Jim Shepard pays homage to master storyteller Maria Beig’s Lost Weddings and/or seeks an occasion to reuse the word Nestbeschmutzer in today’s Lost & Found from the vault.
One of the traditional and invaluable services that writer friends perform for one another is the exchange of rabid or near-rabid enthusiasms about other, unjustly neglected writers. Often these writers are well-known in their own countries and obscure here. Charlie Baxter recently initiated me into the joys of Javier Marias, for example, while I passed on to him the good news about Marta Morazzoni. When it comes to important writers overlooked in America, though, it’s hard to find someone more off the radar than Maria Beig.
Beig was apparently a household—in fact, a notorious—name in Germany in the middle eighties, mostly because both the circumstances of her debut and the nature of her work seemed designed to put maximum pressure on the cherished and still-sentimentalized notion of “Heimat” in both senses in which the word is usually understood: home and provincial homeland. Beig’s authority on the subject was hard to question. When she debuted, with her first novel, Raven’s Croak (!), she was a sixty-two-year-old retired knitting teacher from a rural backwater. Her portraits of country life—which initially seemed to slip easily into the grooves of a familiar and conservative regional subgenre, that literature of a Common Folk Eking a Hard Living from the Earth—turned out to be so unsparing and quietly withering that she stopped giving readings after a reading eight miles from where she was raised, we’re informed in Jaimy Gordon and Peter Blicke’s measured and intelligent translators’ introduction, was broken up by shouts of “Liar!” and “Nestbeschmutzer!” (soiler of the nest). We all aspire to be Nestbeschmutzers, but every so often a Maria Beig pulls it off.
Lost Weddings, her second book, makes clear what her neighbors were upset about. It’s a novel of four life histories, concisely told and delivately overlapping, usually at the very end of each. We’re presented with the stories of Babette and Helene, Klara and Martha: two farm women with incomes; two beautiful, two plain. They live in and around the same village but have taken on or been handed lives of such drayhorse isolation that they barely know of one another.
Some are able to imagine normal lives for themselves; some are not. The four narratives unfold the particulars of each woman’s bad luck, or, in their world, ordinary luck. They help their mothers bring up however many siblings; they becomes their brothers’ farmhands; they’re assigned the menial jobs, like desprouting potatoes or spreading dung on meadows and fields. They come within a hair of happiness, or at least a hard kind of fulfillment, or at least a safe sinecure. One by one their opportunities evaporate—mostly male—evaporate. Some weddings are lost, and some are refused, for both rational and self-styming reasons. After years of drudging ever onward, they gradually find themselves more and more in the way. “Do you think I want to end up like you and have to beg one day for bread and milk?” Helene’s favorite niece asks her at one point.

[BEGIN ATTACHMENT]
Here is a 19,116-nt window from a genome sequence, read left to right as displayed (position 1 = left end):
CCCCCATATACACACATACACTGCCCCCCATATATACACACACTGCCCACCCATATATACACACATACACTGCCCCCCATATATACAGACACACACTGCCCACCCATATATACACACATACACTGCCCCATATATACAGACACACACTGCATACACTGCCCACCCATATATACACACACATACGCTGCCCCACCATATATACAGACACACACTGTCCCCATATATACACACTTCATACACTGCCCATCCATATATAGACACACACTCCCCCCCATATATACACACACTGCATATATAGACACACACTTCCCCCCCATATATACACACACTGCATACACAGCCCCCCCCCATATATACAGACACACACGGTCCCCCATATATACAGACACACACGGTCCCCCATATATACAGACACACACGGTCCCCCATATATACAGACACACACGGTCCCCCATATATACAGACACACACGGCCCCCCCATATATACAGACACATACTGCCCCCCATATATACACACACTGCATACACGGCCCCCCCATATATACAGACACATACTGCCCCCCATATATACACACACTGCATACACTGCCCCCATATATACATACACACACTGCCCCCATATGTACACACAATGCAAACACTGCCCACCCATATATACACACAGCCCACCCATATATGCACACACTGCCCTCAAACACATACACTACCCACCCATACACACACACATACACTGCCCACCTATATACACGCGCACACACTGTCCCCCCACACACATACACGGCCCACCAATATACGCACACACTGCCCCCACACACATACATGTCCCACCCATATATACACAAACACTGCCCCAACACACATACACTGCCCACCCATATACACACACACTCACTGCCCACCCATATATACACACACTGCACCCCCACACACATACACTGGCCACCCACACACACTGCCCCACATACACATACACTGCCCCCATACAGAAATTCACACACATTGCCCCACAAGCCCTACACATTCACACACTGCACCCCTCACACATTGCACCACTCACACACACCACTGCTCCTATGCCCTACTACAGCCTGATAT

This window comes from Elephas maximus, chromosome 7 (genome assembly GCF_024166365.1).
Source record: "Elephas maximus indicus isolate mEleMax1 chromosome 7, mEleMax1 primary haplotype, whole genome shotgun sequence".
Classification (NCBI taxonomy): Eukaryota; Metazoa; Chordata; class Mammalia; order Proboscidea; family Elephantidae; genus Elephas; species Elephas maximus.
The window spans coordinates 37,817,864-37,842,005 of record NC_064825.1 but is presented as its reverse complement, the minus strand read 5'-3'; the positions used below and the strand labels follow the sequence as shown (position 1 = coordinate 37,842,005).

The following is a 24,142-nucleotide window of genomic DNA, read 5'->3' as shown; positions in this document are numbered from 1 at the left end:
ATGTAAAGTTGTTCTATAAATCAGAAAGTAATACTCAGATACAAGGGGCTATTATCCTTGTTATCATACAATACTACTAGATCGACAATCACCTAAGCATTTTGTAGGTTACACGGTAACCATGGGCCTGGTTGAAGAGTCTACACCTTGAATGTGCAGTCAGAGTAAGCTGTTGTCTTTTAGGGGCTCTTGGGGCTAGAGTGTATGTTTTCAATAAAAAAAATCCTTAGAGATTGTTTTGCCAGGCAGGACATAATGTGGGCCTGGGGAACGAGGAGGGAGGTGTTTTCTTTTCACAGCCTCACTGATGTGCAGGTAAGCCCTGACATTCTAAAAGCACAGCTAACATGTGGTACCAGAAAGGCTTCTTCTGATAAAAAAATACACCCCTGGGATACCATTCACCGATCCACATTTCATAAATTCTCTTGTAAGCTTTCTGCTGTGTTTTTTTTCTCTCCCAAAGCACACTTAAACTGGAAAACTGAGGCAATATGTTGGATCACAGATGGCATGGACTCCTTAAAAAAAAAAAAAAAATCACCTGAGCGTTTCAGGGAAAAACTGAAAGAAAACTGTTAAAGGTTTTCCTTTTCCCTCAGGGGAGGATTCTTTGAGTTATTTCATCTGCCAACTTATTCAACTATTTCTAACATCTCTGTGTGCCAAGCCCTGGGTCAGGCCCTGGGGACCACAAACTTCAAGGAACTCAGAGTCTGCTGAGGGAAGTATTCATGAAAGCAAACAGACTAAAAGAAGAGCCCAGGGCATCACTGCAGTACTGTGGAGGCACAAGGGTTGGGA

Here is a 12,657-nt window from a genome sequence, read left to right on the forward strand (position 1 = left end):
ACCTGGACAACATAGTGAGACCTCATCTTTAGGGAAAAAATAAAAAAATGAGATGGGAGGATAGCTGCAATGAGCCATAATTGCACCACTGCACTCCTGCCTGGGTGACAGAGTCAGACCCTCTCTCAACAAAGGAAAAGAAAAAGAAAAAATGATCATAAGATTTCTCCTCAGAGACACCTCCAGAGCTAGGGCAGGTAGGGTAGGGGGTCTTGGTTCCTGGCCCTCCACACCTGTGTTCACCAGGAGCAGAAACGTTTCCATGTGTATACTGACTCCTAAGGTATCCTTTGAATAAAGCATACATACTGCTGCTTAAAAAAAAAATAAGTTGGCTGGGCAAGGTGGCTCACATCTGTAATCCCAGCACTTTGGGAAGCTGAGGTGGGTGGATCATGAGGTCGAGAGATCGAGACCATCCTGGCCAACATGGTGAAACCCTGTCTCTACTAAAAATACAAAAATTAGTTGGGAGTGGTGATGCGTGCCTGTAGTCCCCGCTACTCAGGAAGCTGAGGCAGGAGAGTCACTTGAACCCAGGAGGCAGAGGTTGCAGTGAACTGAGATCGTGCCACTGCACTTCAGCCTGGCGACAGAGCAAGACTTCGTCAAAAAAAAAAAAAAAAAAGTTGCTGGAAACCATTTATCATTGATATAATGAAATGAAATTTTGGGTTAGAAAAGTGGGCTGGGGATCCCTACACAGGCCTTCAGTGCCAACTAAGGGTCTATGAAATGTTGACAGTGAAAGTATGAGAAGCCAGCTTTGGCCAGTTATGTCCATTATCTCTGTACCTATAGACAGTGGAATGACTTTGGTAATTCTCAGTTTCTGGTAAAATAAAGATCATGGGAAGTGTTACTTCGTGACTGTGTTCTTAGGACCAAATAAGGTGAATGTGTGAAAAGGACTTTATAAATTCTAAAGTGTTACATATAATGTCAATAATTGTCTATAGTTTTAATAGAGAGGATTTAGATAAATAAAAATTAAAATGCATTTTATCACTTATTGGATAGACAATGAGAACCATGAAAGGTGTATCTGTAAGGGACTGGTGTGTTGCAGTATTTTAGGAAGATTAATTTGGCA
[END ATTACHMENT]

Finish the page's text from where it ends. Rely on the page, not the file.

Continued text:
This is rural Catholic Bavaria, where home offers the hard solace of an ancient cupboard in the pantry that holds implements for the Last Sacrament. Family, in this world, represents a settling for what little there is. (In that way, Beig’s work is reminiscent of Maeve Brennan’s. Brennan being another undervalued maestro of pinched domestic lives.)
Intermittently, there’s eroticism; occasionally there’s kindness; almost never is there any tenderness. Kitchens are full of spite. Parents never leave off scolding. Small children are shuttled among extended family members for various heartless reasons and are always having dismal little epiphanies like “He sensed early one that really he should not be there at all.” It’s a land in which, since self-pity has no utility, you do without it. (One child, when asked how he is, always easy, “Better,” because he’s nearly always sick.)
The narrative strategies employed are equally brisk. The prose is simultaneously as evocative and nonlyrical as childhood memories of unpleasantly hard work. No ceremony is made for radical shifts in point of view, for leaps ahead in chronology, or for elided climaxes and epiphanies. Every so often the protagonists have their narratives shanghaied by minor characters. Loss is rendered with a startling simplicity.
Their world has failed them; they’ve failed themselves. Despite having had almost no expectations, they’ve found that they let their expectations set too high. Their complicity in their own victimization is evident throughout their stories. And yet what’s most moving about Beig’s women is the indefatigable of their moments of remembered joy and tenderness across decades of hard and circumscribed lives.
Jim Shepard is the author of six novels, including Project X,and four story collections, including most recently You Think That’s Bad: Stories (Knopf, March 2011). His third collection, Like You’d Understand, Anyway, was a finalist for the National Book Award and won The Story Prize.